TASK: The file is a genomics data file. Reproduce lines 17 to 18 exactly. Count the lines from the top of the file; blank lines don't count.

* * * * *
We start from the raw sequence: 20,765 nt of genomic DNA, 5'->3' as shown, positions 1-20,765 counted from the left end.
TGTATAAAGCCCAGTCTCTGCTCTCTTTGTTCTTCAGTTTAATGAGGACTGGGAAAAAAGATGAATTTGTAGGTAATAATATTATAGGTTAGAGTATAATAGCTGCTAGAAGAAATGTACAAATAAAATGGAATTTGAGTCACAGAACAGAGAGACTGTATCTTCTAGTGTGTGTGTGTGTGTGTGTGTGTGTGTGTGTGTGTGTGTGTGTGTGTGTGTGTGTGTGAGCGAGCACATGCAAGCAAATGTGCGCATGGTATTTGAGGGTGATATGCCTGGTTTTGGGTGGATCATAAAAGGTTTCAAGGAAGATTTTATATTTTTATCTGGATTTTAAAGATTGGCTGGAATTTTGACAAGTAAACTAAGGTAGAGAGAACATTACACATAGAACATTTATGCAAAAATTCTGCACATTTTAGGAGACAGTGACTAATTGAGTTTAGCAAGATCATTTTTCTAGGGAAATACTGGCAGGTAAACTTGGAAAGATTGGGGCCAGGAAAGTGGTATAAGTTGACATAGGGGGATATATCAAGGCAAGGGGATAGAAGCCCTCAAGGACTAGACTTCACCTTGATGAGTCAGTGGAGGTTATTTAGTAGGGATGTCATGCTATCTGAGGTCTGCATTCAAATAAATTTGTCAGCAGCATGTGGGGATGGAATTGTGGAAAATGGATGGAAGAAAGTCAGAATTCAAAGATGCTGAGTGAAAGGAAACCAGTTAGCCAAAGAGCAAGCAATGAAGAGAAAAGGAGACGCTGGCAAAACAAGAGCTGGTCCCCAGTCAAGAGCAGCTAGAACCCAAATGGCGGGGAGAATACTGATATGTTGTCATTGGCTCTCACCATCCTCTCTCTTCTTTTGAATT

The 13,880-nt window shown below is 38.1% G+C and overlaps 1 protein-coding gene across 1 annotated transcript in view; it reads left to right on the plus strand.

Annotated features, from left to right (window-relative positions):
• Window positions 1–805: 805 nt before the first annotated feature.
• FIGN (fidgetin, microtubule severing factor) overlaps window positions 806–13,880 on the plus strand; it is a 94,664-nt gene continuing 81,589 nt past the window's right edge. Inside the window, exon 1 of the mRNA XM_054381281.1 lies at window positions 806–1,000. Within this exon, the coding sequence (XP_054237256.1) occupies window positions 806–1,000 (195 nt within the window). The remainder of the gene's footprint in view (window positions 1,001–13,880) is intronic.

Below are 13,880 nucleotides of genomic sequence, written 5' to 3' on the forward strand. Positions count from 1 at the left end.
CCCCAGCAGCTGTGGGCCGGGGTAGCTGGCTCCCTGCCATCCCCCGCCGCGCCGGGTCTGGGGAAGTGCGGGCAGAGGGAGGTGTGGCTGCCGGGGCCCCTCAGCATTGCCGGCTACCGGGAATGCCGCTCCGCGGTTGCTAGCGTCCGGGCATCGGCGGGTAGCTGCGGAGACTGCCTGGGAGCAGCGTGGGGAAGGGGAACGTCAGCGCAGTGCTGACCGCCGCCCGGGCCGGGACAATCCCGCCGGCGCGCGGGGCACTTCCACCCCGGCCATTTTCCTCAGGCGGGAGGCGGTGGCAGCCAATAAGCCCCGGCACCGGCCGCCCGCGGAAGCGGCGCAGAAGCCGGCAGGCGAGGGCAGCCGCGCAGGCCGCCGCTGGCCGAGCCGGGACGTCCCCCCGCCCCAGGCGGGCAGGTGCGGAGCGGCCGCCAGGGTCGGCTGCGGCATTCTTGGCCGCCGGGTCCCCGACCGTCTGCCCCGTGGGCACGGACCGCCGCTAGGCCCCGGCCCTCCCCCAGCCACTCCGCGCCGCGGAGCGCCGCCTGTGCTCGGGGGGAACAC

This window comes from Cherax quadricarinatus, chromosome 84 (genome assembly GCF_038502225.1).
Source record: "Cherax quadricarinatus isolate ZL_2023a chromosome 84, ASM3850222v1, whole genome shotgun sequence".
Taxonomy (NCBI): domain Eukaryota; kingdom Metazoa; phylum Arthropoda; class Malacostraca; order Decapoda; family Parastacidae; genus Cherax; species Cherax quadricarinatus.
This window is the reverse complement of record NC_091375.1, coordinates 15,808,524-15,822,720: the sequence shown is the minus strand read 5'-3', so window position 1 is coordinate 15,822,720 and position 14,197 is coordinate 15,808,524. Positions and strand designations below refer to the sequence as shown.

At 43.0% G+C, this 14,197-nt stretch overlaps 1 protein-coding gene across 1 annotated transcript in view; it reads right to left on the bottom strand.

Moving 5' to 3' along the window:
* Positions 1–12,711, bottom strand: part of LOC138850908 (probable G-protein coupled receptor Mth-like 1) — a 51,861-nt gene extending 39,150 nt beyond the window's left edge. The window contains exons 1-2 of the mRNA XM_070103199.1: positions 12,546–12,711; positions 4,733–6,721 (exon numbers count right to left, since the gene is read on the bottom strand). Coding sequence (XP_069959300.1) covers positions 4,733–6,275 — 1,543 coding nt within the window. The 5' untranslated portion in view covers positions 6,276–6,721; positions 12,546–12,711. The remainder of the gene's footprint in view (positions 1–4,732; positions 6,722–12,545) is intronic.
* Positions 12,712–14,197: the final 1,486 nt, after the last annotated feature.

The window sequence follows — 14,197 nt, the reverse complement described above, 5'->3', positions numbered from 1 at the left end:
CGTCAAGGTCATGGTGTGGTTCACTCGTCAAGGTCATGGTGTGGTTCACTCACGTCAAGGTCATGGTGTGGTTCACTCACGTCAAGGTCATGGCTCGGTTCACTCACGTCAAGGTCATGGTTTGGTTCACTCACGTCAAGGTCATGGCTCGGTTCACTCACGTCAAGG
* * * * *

The window sequence follows — 14,197 nt, the reverse complement described above, 5'->3', positions numbered from 1 at the left end:
CGTCAAGGTCATGGTGTGGTTCACTCGTCAAGGTCATGGTGTGGTTCACTCACGTCAAGGTCATGGTGTGGTTCACTCACGTCAAGGTCATGGCTCGGTTCACTCACGTCAAGGTCATGGTTTGGTTCACTCACGTCAAGGTCATGGCTCGGTTCACTCACGTCAAGG